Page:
I want to tell you straight how great life on board Tres Hombres is. I really do. Because it is. Great, I mean. It's just… I'm no good at all that cheery 'life's full of wonders' crap. As a storyteller, I need my fair dose of tragedy. Recently I have found, though, that tragedy is much more frequently encountered on shore than it is at sea. So let me present to you the beauty of life on board this sexy vessel by all the bitter disappointments I ran into since stepping ashore. Please don't take me too seriously, though. I'm only a storyteller.
So it's late and I'm back in my regular pub and they close the doors while I'm still inside, together with a couple of other usual suspects, discussing the kind of topics one discusses over too many drinks in the bar one gets locked into voluntarily upon occasion. Similar stories about how we keep messing up somehow. It feels familiar. I'm back in town. I'm just carrying a little more facial hair. Side note: if you can't go without live jazz, don't go sailing. Damn, was that some nice getting reacted with that loony, incomprehensible music.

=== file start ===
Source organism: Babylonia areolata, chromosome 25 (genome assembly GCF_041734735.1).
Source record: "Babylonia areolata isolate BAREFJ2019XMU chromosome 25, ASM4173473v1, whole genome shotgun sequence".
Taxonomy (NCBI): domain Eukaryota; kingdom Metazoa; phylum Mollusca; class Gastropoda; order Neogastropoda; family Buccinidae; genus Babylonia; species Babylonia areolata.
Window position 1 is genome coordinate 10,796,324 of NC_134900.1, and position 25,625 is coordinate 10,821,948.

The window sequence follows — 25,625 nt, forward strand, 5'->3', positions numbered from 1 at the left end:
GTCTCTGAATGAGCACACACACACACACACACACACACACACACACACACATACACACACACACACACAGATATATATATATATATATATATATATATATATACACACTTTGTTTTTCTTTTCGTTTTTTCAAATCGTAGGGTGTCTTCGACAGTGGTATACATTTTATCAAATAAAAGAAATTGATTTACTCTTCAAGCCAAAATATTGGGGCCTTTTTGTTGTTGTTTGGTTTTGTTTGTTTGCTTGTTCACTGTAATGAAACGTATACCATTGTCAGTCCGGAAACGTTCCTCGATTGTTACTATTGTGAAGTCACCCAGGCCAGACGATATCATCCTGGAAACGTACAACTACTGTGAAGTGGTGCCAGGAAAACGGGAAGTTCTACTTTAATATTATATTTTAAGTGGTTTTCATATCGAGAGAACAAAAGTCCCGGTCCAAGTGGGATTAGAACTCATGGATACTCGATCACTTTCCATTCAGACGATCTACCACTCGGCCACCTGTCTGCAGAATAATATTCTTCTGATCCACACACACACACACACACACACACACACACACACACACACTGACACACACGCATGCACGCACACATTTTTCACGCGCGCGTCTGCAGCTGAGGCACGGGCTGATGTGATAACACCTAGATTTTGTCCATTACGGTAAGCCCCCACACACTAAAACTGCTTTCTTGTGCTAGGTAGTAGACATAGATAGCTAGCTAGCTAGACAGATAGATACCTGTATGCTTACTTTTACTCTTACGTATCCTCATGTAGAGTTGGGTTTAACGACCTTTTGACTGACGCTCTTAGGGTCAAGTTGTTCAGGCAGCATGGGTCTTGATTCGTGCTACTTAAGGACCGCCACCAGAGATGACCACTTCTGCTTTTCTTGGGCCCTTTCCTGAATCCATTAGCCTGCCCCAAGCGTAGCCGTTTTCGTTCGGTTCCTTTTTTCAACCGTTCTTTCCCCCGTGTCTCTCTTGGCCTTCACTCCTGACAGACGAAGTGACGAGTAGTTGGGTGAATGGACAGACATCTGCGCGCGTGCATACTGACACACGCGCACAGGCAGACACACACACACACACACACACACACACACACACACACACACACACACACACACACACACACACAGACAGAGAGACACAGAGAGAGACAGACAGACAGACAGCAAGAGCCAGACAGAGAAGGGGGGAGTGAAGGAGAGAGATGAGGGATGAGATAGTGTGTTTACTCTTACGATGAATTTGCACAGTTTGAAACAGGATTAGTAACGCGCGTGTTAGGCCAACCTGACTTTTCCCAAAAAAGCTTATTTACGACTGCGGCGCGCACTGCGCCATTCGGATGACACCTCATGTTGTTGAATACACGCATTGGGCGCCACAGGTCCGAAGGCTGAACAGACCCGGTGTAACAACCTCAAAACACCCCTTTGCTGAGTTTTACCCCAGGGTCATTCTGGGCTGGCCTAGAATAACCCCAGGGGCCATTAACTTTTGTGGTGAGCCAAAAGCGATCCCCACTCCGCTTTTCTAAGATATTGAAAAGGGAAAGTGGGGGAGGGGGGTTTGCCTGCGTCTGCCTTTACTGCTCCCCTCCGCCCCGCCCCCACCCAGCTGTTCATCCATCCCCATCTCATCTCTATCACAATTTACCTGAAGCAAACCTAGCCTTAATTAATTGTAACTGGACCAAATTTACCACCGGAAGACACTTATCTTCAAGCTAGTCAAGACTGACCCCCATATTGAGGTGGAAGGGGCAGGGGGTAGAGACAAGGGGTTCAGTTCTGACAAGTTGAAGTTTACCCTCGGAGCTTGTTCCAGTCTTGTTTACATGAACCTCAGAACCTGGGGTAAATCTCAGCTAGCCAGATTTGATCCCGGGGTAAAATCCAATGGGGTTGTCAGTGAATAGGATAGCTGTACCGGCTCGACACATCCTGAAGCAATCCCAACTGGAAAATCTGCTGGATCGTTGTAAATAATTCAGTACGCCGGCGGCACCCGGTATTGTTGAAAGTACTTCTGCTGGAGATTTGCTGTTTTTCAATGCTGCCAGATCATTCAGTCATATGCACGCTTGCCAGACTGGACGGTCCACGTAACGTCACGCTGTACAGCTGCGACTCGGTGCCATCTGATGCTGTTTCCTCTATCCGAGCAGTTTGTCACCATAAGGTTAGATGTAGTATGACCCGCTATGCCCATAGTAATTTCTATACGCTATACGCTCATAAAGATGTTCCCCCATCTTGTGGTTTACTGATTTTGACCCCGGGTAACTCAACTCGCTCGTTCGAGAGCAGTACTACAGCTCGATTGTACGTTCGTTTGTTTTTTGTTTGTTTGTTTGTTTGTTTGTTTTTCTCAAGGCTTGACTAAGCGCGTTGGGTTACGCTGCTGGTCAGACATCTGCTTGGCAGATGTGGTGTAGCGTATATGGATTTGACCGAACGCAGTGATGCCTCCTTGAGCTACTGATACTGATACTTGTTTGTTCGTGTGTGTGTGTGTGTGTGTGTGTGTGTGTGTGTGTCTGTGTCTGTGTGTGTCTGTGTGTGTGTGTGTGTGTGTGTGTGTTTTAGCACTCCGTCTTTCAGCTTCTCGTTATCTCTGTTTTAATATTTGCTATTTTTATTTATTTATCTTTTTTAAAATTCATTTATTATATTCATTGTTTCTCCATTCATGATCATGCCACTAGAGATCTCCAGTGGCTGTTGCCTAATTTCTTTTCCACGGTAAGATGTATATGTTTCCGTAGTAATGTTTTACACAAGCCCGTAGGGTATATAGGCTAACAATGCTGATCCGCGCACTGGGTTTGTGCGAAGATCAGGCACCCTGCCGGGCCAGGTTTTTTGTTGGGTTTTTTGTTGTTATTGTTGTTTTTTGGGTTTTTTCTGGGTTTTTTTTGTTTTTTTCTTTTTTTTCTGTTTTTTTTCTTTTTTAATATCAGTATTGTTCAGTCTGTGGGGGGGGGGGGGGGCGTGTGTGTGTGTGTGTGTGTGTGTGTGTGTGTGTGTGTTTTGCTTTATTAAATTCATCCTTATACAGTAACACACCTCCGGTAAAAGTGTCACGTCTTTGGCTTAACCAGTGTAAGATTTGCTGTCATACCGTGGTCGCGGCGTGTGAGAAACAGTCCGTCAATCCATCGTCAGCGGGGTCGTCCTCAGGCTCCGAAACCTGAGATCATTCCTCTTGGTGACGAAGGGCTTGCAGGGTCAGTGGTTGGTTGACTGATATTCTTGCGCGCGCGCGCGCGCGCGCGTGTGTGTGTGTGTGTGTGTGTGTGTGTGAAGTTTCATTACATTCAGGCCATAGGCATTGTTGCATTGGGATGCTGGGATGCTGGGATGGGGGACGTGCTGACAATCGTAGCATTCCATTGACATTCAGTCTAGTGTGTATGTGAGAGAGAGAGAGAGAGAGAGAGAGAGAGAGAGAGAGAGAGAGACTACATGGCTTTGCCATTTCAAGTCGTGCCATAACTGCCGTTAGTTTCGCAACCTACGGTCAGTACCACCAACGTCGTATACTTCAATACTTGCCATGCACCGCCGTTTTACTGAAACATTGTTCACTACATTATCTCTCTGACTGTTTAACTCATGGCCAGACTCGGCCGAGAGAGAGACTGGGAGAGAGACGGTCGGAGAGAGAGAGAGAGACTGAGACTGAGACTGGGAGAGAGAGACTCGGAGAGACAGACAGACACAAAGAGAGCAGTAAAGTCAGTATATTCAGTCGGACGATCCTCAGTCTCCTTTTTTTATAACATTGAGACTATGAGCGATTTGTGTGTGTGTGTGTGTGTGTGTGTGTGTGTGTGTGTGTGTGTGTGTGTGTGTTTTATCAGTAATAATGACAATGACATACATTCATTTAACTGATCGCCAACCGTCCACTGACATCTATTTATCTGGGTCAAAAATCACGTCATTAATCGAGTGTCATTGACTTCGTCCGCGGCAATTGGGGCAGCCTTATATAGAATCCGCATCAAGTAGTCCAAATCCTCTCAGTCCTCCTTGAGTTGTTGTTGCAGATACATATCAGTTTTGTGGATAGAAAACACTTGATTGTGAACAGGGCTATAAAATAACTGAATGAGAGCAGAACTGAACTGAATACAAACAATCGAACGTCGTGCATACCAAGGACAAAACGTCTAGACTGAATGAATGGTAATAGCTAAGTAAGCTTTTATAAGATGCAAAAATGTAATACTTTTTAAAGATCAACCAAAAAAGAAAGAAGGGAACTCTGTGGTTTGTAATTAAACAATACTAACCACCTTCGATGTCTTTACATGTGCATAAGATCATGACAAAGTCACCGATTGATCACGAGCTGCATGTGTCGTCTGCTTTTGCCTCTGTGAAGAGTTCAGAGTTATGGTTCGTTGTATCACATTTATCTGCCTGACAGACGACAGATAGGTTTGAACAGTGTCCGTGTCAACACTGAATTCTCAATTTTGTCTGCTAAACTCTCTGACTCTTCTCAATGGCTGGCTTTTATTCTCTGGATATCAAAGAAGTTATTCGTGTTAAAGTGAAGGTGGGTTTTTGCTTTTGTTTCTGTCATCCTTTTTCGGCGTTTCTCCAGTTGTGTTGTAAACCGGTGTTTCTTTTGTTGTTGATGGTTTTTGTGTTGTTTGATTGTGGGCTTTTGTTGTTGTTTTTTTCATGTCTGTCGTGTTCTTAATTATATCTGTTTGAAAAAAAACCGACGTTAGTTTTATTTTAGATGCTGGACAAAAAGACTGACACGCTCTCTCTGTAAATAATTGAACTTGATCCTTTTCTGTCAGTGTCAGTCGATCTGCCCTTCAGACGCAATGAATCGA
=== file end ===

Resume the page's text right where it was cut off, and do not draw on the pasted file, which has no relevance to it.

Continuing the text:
But while the fellas demand more stories and the ladies ask to touch my mustache, a sudden, overwhelming sensation hits me. At first, it feels like I'm floating. Then, it's like I'm sinking. And right before I start panicking and fearing for my life, I find myself back on the t'gallan yard, overlooking the North Sea. There isn't a cloud in the sky. In a ditty bag, cheerfully dangling below me I find a jar full of pig fat. The ol' foremast needs some greasing. As I dip my hand in the jar and grab a full scoop of tallow, I can see a little motor vessel approaching at full speed. They're fishermen with their nets in. “Come to have a closer look at the pretty boaty, my friends?” I mutter. “Well, I get it…” and lovingly I smear her all around her mast and the throat of the yard. For a while, we rock gently together on the calm and happy, glistening water. And I take a deep breath of healthy, salty air.
Except it isn't. It's musky, sweaty air with a hint of someone smoking in the background. Looking bewildered at those shaded faces around me I immediately decide to call it a night. “See you soon, everyone,” I say, leaving a barely touched pint and some buzzed land animals behind.